The vast majority of angry and emotionally abusive men can change, says Dr. Steven Stosny, if they have the courage to give up blame and do the hard work of recovery. The following are signs that he is willing to take on the hard and sometimes painful task of saving his family. He recognizes that:
- You and your children are important enough for him to change;
- He needs help to change. Saying "I just won't do it anymore" makes as much sense as a surgeon trying to take out his own ruptured appendix.
To begin the arduous process of change, an abuser must recognize that:
- The most important thing about him—his core value—is his love, support, and protection of his family;
- His emotional distress was caused not by his wife but by his violation of his own core value;
- He is far less anxious when he feels emotionally connected to his wife;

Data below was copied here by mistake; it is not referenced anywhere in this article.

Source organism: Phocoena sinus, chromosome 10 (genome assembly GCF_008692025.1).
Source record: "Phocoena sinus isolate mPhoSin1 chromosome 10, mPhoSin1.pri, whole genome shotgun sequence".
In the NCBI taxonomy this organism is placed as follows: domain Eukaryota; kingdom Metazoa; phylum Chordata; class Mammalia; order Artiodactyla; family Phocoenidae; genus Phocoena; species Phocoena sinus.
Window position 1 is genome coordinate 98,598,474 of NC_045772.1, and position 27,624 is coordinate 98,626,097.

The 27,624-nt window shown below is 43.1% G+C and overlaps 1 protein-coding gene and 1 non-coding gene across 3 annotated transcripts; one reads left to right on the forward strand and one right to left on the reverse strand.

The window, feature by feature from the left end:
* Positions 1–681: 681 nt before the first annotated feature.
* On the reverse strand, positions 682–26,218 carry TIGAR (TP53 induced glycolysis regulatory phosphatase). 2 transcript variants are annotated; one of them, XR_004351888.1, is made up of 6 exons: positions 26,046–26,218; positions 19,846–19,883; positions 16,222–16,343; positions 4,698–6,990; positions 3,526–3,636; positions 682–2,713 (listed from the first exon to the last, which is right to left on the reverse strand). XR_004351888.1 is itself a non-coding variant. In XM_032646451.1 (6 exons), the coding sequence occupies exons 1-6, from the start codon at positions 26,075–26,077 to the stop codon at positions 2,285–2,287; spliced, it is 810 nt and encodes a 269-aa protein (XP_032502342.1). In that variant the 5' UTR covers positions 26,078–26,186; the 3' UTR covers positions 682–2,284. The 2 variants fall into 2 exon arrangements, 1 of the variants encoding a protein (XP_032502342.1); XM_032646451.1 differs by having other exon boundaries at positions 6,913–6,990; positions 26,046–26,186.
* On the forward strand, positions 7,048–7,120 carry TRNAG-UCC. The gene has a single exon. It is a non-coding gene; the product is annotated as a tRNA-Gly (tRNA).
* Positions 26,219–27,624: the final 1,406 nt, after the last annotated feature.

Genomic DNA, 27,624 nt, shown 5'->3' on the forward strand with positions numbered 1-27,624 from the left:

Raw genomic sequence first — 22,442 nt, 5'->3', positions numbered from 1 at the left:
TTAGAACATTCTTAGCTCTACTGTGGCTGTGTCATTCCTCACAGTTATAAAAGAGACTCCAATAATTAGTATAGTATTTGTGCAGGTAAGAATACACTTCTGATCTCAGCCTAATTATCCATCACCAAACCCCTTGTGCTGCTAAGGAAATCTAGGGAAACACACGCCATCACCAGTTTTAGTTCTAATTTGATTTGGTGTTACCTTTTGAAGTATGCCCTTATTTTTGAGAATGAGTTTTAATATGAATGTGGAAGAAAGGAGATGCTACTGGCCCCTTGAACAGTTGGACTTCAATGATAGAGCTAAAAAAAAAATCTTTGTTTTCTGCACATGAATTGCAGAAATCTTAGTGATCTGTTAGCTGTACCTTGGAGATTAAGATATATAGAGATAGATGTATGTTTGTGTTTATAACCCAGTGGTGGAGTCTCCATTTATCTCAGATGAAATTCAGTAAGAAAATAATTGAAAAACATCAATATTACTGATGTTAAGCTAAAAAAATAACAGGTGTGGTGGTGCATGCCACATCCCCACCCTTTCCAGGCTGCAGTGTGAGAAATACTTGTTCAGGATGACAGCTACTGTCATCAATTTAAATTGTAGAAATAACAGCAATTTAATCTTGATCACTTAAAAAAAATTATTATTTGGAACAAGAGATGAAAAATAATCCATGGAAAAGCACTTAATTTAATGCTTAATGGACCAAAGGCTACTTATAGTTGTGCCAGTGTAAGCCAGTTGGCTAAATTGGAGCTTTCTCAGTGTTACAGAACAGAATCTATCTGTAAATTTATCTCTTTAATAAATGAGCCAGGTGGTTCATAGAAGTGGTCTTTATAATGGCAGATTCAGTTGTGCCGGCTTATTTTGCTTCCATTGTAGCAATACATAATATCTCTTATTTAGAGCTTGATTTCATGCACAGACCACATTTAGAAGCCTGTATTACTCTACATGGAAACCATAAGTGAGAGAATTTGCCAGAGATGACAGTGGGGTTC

- He likes himself when he is compassionate to her, dislikes himself when he blames her, and hates himself when he abuses her.
The Process of Healing
At CompassionPower, abusers learn a tool called, HEALS. With several weeks of practice, it builds a conditioned response to help them automatically convert anxiety, resentment, and anger into compassion. In other words, compassion will once again become their natural response to the distress of loved ones, like it was when they were young children, and, in most cases, like it was when they first got married.
Then by habit, the recovering abuser will begin to see his anxiety, resentment, and anger as a kind of "gas gauge" telling him that his core value is on empty, and he needs to fill it up by increasing his value and respect for his wife and children.